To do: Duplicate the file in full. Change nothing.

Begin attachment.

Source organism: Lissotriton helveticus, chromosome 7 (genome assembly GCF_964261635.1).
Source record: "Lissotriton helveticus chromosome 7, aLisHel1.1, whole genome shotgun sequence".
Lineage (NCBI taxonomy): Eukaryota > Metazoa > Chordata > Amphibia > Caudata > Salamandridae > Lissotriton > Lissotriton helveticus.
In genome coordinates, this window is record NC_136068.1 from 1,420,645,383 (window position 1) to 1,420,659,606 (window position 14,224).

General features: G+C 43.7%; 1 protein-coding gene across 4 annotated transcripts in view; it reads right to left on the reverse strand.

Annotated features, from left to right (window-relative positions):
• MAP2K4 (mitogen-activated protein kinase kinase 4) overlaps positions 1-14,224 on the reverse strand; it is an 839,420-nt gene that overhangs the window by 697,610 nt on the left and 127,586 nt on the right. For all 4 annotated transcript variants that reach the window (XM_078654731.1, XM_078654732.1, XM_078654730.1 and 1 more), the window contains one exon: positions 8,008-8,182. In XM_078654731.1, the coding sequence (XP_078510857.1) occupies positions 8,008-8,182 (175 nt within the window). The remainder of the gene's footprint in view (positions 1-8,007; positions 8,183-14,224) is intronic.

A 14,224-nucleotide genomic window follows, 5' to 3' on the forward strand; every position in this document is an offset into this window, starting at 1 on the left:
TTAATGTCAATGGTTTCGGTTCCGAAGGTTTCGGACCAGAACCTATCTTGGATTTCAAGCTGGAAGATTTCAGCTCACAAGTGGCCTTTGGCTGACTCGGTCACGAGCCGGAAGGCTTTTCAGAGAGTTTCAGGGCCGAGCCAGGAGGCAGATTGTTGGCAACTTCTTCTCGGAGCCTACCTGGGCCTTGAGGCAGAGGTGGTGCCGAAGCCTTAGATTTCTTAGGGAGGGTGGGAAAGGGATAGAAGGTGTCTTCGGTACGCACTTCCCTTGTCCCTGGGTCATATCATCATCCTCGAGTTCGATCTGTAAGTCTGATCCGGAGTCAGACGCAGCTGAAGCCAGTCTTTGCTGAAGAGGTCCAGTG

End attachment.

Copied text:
Source organism: Lissotriton helveticus, chromosome 7 (genome assembly GCF_964261635.1).
Source record: "Lissotriton helveticus chromosome 7, aLisHel1.1, whole genome shotgun sequence".
Lineage (NCBI taxonomy): Eukaryota > Metazoa > Chordata > Amphibia > Caudata > Salamandridae > Lissotriton > Lissotriton helveticus.
In genome coordinates, this window is record NC_136068.1 from 1,420,645,383 (window position 1) to 1,420,659,606 (window position 14,224).

General features: G+C 43.7%; 1 protein-coding gene across 4 annotated transcripts in view; it reads right to left on the reverse strand.

Annotated features, from left to right (window-relative positions):
• MAP2K4 (mitogen-activated protein kinase kinase 4) overlaps positions 1-14,224 on the reverse strand; it is an 839,420-nt gene that overhangs the window by 697,610 nt on the left and 127,586 nt on the right. For all 4 annotated transcript variants that reach the window (XM_078654731.1, XM_078654732.1, XM_078654730.1 and 1 more), the window contains one exon: positions 8,008-8,182. In XM_078654731.1, the coding sequence (XP_078510857.1) occupies positions 8,008-8,182 (175 nt within the window). The remainder of the gene's footprint in view (positions 1-8,007; positions 8,183-14,224) is intronic.

A 14,224-nucleotide genomic window follows, 5' to 3' on the forward strand; every position in this document is an offset into this window, starting at 1 on the left:
TTAATGTCAATGGTTTCGGTTCCGAAGGTTTCGGACCAGAACCTATCTTGGATTTCAAGCTGGAAGATTTCAGCTCACAAGTGGCCTTTGGCTGACTCGGTCACGAGCCGGAAGGCTTTTCAGAGAGTTTCAGGGCCGAGCCAGGAGGCAGATTGTTGGCAACTTCTTCTCGGAGCCTACCTGGGCCTTGAGGCAGAGGTGGTGCCGAAGCCTTAGATTTCTTAGGGAGGGTGGGAAAGGGATAGAAGGTGTCTTCGGTACGCACTTCCCTTGTCCCTGGGTCATATCATCATCCTCGAGTTCGATCTGTAAGTCTGATCCGGAGTCAGACGCAGCTGAAGCCAGTCTTTGCTGAAGAGGTCCAGTG